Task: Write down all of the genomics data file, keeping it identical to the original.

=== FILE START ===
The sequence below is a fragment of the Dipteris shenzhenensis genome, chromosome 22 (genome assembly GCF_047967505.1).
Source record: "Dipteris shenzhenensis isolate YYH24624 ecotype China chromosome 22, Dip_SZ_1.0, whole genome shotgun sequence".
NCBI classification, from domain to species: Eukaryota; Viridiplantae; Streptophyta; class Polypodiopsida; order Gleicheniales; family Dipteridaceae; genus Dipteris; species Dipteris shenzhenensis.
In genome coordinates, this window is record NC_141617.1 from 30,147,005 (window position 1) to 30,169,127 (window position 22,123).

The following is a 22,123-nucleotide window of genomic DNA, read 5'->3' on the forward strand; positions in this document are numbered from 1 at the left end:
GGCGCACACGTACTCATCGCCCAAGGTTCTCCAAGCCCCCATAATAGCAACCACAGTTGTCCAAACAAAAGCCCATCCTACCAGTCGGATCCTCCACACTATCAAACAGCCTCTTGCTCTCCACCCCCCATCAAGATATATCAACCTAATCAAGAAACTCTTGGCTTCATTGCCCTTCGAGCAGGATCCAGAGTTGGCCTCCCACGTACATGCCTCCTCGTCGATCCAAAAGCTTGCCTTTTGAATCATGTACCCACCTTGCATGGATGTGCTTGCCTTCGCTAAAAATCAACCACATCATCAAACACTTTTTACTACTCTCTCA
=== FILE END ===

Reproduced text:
The sequence below is a fragment of the Dipteris shenzhenensis genome, chromosome 22 (genome assembly GCF_047967505.1).
Source record: "Dipteris shenzhenensis isolate YYH24624 ecotype China chromosome 22, Dip_SZ_1.0, whole genome shotgun sequence".
NCBI classification, from domain to species: Eukaryota; Viridiplantae; Streptophyta; class Polypodiopsida; order Gleicheniales; family Dipteridaceae; genus Dipteris; species Dipteris shenzhenensis.
In genome coordinates, this window is record NC_141617.1 from 30,147,005 (window position 1) to 30,169,127 (window position 22,123).

The following is a 22,123-nucleotide window of genomic DNA, read 5'->3' on the forward strand; positions in this document are numbered from 1 at the left end:
GGCGCACACGTACTCATCGCCCAAGGTTCTCCAAGCCCCCATAATAGCAACCACAGTTGTCCAAACAAAAGCCCATCCTACCAGTCGGATCCTCCACACTATCAAACAGCCTCTTGCTCTCCACCCCCCATCAAGATATATCAACCTAATCAAGAAACTCTTGGCTTCATTGCCCTTCGAGCAGGATCCAGAGTTGGCCTCCCACGTACATGCCTCCTCGTCGATCCAAAAGCTTGCCTTTTGAATCATGTACCCACCTTGCATGGATGTGCTTGCCTTCGCTAAAAATCAACCACATCATCAAACACTTTTTACTACTCTCTCA